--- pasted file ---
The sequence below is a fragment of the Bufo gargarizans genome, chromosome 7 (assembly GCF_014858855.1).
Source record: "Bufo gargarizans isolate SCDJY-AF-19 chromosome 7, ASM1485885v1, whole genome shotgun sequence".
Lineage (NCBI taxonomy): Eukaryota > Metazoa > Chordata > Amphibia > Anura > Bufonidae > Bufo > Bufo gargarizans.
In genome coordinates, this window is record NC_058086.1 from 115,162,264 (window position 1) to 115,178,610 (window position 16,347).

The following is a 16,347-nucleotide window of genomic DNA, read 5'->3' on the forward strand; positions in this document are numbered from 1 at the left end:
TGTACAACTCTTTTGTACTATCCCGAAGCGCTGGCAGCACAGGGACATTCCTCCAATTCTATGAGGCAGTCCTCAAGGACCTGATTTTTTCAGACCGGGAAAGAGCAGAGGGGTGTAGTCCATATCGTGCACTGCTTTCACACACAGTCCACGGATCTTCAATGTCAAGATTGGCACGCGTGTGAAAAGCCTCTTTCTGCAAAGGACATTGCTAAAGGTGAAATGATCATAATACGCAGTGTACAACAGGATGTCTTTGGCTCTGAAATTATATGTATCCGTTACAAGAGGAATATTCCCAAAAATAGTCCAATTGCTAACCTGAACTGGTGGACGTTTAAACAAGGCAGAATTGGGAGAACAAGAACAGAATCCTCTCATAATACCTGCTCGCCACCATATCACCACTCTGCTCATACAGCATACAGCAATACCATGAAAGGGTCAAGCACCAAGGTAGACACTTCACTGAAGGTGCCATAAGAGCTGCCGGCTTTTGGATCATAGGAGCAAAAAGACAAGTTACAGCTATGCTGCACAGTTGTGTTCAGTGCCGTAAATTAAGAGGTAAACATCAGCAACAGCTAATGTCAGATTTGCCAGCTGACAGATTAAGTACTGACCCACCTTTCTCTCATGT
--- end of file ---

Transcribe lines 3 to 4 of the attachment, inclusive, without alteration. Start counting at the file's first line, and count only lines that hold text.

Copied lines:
Lineage (NCBI taxonomy): Eukaryota > Metazoa > Chordata > Amphibia > Anura > Bufonidae > Bufo > Bufo gargarizans.
In genome coordinates, this window is record NC_058086.1 from 115,162,264 (window position 1) to 115,178,610 (window position 16,347).